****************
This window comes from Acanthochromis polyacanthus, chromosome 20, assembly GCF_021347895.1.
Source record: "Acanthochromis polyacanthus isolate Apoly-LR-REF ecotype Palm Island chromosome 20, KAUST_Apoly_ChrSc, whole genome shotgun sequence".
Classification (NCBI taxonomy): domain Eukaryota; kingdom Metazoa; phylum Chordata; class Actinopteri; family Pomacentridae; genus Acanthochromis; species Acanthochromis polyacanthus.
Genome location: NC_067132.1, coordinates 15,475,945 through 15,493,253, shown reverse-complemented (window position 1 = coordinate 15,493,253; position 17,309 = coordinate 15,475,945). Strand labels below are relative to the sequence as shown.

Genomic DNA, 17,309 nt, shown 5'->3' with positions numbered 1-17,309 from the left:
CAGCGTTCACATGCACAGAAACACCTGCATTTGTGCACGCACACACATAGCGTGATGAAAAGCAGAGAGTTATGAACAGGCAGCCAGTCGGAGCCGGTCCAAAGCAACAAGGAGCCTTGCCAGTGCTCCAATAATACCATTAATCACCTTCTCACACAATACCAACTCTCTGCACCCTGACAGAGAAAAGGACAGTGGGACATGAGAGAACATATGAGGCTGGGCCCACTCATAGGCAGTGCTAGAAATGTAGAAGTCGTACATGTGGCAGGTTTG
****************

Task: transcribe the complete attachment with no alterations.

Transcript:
This window comes from Acanthochromis polyacanthus, chromosome 20, assembly GCF_021347895.1.
Source record: "Acanthochromis polyacanthus isolate Apoly-LR-REF ecotype Palm Island chromosome 20, KAUST_Apoly_ChrSc, whole genome shotgun sequence".
Classification (NCBI taxonomy): domain Eukaryota; kingdom Metazoa; phylum Chordata; class Actinopteri; family Pomacentridae; genus Acanthochromis; species Acanthochromis polyacanthus.
Genome location: NC_067132.1, coordinates 15,475,945 through 15,493,253, shown reverse-complemented (window position 1 = coordinate 15,493,253; position 17,309 = coordinate 15,475,945). Strand labels below are relative to the sequence as shown.

Genomic DNA, 17,309 nt, shown 5'->3' with positions numbered 1-17,309 from the left:
CAGCGTTCACATGCACAGAAACACCTGCATTTGTGCACGCACACACATAGCGTGATGAAAAGCAGAGAGTTATGAACAGGCAGCCAGTCGGAGCCGGTCCAAAGCAACAAGGAGCCTTGCCAGTGCTCCAATAATACCATTAATCACCTTCTCACACAATACCAACTCTCTGCACCCTGACAGAGAAAAGGACAGTGGGACATGAGAGAACATATGAGGCTGGGCCCACTCATAGGCAGTGCTAGAAATGTAGAAGTCGTACATGTGGCAGGTTTG